Medicines optimisation: a review of 2021
Dr Anna Murphy and Darush Attar-Zadeh, Co-Chairs of our medicines optimisation working group, look back over the previous year and the developments achieved around improving the management and treatment of lung disease.
Co-chairs of the Taskforce for Lung Health medicines optimisation working group:
- Dr Anna Murphy, Consultant Pharmacist, Royal Pharmaceutical Society
- Darush Attar-Zadeh, Community Pharmacist, Primary Care Respiratory Society
It has been a difficult year for patients, many of whom have struggled to receive the support they need to manage their treatment of lung disease appropriately. The pandemic has continued to interrupt healthcare services ability to deliver annual checks and inhaler technique training, as borne out in the worrying results of the Taskforce’s new survey of patients’ experiences of inhaler technique checks. COVID-19 modifications to services have also seen a switch to remote checks and in response we have published our recommendations for when and how these remote reviews should be used.
However, against this backdrop, there have been some important developments towards achieving our ambitions to improve the use of medicines. In particular, this year has seen NHS England take up our concerns regarding the over-prescribing of short-acting beta-2 agonist (SABA) e.g. salbutamol inhalers in people with asthma. We are pleased that our analysis of the problem has been included in NHS England’s information packs that have been sent out to local areas pressing them to take action.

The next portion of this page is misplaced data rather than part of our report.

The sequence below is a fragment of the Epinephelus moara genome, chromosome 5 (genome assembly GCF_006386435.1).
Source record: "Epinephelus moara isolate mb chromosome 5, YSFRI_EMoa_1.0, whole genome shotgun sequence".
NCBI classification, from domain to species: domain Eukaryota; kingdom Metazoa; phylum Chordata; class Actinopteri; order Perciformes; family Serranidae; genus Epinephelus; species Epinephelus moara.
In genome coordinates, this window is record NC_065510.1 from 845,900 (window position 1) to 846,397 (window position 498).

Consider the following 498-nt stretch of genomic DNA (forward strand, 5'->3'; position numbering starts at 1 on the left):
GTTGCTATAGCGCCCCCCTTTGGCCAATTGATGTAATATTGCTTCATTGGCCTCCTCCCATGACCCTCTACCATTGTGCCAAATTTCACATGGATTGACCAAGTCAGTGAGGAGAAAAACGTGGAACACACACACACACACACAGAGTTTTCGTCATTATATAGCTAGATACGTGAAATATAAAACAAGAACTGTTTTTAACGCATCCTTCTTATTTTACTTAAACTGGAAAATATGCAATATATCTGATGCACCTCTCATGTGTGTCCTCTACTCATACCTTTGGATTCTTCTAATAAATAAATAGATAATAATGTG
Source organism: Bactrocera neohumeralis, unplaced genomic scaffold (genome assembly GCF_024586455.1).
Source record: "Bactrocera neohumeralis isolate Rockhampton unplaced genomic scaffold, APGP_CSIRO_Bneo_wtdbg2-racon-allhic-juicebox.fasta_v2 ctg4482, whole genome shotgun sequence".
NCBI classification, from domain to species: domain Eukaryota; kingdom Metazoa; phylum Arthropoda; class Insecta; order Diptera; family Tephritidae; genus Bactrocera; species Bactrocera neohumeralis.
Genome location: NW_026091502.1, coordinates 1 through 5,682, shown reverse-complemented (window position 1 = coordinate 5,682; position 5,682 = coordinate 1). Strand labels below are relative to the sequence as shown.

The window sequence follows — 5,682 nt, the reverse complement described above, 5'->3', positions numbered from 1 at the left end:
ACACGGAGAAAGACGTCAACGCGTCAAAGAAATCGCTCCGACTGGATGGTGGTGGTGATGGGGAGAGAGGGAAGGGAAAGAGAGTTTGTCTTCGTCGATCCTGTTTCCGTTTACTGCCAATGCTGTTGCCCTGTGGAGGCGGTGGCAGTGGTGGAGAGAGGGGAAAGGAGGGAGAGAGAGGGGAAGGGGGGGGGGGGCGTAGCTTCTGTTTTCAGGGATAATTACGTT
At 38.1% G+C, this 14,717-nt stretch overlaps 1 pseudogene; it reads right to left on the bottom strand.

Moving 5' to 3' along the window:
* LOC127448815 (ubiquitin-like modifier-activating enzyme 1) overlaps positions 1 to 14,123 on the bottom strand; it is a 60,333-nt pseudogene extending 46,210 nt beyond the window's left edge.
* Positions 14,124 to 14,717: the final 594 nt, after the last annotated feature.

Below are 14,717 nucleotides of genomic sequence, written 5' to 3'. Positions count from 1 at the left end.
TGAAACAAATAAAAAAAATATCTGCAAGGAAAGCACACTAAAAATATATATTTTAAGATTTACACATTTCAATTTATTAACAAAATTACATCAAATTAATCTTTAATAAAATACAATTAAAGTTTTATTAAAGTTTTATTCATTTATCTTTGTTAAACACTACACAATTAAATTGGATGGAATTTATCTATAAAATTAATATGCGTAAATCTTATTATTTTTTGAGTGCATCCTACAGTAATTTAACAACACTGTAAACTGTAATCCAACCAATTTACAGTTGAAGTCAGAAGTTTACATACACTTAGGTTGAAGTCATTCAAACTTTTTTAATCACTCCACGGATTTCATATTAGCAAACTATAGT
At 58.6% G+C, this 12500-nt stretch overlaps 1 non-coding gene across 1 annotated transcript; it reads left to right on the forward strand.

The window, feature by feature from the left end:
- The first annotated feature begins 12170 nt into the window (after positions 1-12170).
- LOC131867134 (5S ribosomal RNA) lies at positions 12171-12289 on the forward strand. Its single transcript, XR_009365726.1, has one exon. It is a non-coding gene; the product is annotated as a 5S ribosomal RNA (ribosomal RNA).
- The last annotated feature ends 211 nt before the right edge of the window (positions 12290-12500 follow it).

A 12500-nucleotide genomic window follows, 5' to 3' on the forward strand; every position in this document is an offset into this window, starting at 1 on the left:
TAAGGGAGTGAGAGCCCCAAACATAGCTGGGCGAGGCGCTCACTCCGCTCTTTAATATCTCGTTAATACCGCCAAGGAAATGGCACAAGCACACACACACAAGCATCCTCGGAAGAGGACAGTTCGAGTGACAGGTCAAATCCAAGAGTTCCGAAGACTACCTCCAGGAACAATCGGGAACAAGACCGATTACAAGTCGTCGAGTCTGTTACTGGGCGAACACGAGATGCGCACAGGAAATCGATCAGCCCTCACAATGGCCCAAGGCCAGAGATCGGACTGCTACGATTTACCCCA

We have also made a strong case for an enhanced role for community pharmacists in supporting patients to have the right technique when using inhalers. This has seen us recently establish a Taskforce subgroup to drive forward this work in 2022. We are disappointed that incentive payments for pharmacists to undertake inhaler technique checks were not made part of the Pharmacy Quality Standard (PQS), part of the Community Pharmacy Contractual Framework (CPCF), except when done as part of the more limited New Medicines Service (NMS), and we will continue to push for inhaler technique optimisation to be included.
There has been good news from NICE with regards to improved access to ninetdanib for progressive fibrising ILD patients and dupilumab for people with severe asthma and we hope that in 2022 there will also be changes to the eligibility for antifibrotics for treating idiopathic pulmonary fibrosis (IPF).